Governments’ use of clever sloganeering and storytelling to attract tourists is nothing new. From “I Amsterdam” to “what happens in Vegas, stays in Vegas”, branding has long been a way for countries, regions and cities to manage their reputations.
But over the past 10 years, the field has evolved. It’s no longer marketing gurus churning out logos and taglines — a bevy of consultancies have popped up all over the Western world to help governments discern and market their “identity”.
In practice, this can mean anything from designing a line of clothing to sell a region to younger generations, to helping high-level diplomats come up with talking points for international conferences. The London-based Institute for Identity (INSTID), a branding agency, has done both of these for its clients.
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Apolitical recently published an interview with Natasha Grand, the co-founder of the INSTID. In it, Grand discusses how she and her co-founder conduct ethnographic research, much of which involves interviews with citizens — from government officials to chefs, craftspeople and musicians.
The aim is to nail down an archetype for the region: an abstract representation of its character. These consultants dig deeply into a culture to build entire personas, with traits both positive and negative: one region may be characterised by perfectionism; another by stubbornness.
They ask highly specific questions: How do people spend their money? How do men and women treat each other? What is most important when raising children?
The idea is to tap into what makes people feel they belong to a particular community. Once they figure that out, they use it to build a message about the country’s identity for its government.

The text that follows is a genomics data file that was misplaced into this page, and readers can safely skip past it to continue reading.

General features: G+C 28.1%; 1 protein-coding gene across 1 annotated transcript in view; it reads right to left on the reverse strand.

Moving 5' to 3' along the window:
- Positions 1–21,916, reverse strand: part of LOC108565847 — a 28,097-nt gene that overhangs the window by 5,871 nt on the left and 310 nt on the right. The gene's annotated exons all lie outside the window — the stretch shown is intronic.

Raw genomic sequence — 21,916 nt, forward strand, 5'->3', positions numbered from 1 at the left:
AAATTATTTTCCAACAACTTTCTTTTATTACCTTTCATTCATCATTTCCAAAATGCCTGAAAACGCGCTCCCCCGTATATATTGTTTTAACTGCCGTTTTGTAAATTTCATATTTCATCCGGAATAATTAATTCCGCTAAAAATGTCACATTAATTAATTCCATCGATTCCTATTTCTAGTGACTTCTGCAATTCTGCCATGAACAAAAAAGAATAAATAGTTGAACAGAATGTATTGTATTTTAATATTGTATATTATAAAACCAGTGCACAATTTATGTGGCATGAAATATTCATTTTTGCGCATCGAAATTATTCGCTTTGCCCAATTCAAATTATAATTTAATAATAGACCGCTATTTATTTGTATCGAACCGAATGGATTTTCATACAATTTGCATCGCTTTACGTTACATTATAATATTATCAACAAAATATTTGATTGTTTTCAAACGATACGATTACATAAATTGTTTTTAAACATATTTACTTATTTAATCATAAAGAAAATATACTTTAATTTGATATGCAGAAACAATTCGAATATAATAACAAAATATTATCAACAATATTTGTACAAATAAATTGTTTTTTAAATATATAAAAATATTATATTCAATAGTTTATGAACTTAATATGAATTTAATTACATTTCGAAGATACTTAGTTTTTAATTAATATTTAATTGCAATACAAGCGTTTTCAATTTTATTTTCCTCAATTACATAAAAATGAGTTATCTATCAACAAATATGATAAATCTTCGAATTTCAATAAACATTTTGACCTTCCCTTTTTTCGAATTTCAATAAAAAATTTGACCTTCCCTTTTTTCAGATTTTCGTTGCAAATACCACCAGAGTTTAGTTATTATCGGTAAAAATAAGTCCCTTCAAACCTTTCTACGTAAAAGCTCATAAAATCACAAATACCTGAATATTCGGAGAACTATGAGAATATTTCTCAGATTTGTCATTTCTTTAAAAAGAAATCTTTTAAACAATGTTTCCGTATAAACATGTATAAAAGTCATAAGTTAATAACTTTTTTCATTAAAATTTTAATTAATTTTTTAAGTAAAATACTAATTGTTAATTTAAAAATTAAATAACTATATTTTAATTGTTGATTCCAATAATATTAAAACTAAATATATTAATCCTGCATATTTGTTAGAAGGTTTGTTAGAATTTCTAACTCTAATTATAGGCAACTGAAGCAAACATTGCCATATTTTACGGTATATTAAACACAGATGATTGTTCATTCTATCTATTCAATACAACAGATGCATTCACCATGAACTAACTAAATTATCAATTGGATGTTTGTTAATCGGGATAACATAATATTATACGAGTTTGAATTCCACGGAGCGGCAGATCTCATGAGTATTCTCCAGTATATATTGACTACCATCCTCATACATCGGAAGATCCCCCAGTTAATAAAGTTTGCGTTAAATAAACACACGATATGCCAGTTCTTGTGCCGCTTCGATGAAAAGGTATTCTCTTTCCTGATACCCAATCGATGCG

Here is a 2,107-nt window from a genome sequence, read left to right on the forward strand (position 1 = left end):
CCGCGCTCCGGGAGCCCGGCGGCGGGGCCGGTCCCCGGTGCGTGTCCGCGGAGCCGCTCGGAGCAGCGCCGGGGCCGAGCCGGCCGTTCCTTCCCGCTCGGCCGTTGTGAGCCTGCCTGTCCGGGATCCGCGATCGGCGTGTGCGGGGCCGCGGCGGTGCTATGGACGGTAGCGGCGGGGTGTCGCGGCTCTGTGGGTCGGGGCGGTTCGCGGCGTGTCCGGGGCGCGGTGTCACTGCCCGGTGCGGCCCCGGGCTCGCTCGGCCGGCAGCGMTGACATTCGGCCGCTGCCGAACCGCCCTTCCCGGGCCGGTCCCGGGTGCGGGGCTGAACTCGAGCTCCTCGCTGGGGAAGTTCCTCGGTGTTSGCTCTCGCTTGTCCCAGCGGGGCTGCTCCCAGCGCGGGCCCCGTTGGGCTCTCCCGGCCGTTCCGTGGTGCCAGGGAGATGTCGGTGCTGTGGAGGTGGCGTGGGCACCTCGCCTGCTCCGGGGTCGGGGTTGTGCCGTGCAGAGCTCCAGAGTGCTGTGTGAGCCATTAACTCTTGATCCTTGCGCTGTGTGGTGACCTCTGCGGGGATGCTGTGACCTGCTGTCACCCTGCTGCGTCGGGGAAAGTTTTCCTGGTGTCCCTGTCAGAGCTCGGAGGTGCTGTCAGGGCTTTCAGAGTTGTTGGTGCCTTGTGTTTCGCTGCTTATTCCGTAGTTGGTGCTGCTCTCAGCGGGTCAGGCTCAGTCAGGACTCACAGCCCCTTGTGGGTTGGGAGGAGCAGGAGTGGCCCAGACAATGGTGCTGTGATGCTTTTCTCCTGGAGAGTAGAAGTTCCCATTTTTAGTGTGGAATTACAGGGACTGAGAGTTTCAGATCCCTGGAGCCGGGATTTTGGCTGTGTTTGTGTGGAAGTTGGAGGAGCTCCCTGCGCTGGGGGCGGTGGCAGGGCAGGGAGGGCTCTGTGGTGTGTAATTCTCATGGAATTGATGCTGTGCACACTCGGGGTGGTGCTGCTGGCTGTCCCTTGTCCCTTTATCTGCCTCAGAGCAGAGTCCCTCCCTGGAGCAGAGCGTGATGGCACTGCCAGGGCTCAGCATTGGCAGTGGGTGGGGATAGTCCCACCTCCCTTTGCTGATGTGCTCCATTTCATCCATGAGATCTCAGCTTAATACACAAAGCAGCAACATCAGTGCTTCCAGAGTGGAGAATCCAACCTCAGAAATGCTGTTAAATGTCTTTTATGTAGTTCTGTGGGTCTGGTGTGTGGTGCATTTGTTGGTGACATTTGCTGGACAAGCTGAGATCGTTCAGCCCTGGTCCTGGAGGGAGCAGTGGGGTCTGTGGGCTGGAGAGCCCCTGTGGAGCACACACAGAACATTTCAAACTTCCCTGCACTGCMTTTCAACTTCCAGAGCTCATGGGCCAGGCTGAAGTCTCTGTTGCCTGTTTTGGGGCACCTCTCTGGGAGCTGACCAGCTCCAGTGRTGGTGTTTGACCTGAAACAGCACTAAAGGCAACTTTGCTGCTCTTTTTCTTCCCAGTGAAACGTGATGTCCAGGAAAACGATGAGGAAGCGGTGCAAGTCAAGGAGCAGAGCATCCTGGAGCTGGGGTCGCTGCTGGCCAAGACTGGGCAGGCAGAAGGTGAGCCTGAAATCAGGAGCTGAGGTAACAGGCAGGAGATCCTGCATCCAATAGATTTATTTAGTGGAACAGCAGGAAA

Croatia, for example, hired nation-branding consultants in the early 2000s when it was trying to join the European Union. The goal was to rebrand the Balkan state as a trendy vacation spot on the Mediterranean, and distract from its role in the bloody Yugoslav wars of the 1990s. A campaign focused on promoting Croatia abroad helped the country grow its number of overnight visitors nine times over from 1993 to 2016: from 1.58 million to 13.7 million arrivals.
Most of the work these consultants do is kept under wraps, with little publicly available data or statistics — which is one of the criticisms of place-branding. Another is that countries should not be positioned as products to be marketed and sold. Others have said claim that branding is simply a way for countries to cover up bad decision-making.
But it’s become increasingly appealing for governments to hire someone who can help them carve out a niche for themselves as competition for investment, tourism and trade grows. And it’s hard to argue with the results: branding consultants have helped governments attract foreign investment, boost trade, appeal to young, talented workers and exert their influence on the world stage. —Jennifer Guay
(Picture credit: Unsplash/Vladislav Klapin)